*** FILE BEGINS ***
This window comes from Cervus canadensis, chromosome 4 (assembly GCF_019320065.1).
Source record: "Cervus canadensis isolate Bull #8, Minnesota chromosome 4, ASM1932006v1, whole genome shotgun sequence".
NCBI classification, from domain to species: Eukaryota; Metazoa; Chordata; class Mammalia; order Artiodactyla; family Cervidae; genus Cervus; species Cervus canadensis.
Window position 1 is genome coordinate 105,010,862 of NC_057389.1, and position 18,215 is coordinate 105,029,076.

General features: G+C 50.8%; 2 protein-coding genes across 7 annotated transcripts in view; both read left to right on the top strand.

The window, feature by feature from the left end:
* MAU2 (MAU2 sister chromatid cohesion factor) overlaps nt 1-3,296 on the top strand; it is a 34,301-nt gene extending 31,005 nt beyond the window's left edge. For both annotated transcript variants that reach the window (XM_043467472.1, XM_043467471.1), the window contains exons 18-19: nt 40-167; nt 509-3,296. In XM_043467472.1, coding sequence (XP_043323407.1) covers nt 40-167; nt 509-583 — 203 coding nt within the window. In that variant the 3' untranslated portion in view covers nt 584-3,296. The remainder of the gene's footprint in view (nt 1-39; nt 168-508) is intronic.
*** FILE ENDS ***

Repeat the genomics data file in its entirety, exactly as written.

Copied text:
This window comes from Cervus canadensis, chromosome 4 (assembly GCF_019320065.1).
Source record: "Cervus canadensis isolate Bull #8, Minnesota chromosome 4, ASM1932006v1, whole genome shotgun sequence".
NCBI classification, from domain to species: Eukaryota; Metazoa; Chordata; class Mammalia; order Artiodactyla; family Cervidae; genus Cervus; species Cervus canadensis.
Window position 1 is genome coordinate 105,010,862 of NC_057389.1, and position 18,215 is coordinate 105,029,076.

General features: G+C 50.8%; 2 protein-coding genes across 7 annotated transcripts in view; both read left to right on the top strand.

The window, feature by feature from the left end:
* MAU2 (MAU2 sister chromatid cohesion factor) overlaps nt 1-3,296 on the top strand; it is a 34,301-nt gene extending 31,005 nt beyond the window's left edge. For both annotated transcript variants that reach the window (XM_043467472.1, XM_043467471.1), the window contains exons 18-19: nt 40-167; nt 509-3,296. In XM_043467472.1, coding sequence (XP_043323407.1) covers nt 40-167; nt 509-583 — 203 coding nt within the window. In that variant the 3' untranslated portion in view covers nt 584-3,296. The remainder of the gene's footprint in view (nt 1-39; nt 168-508) is intronic.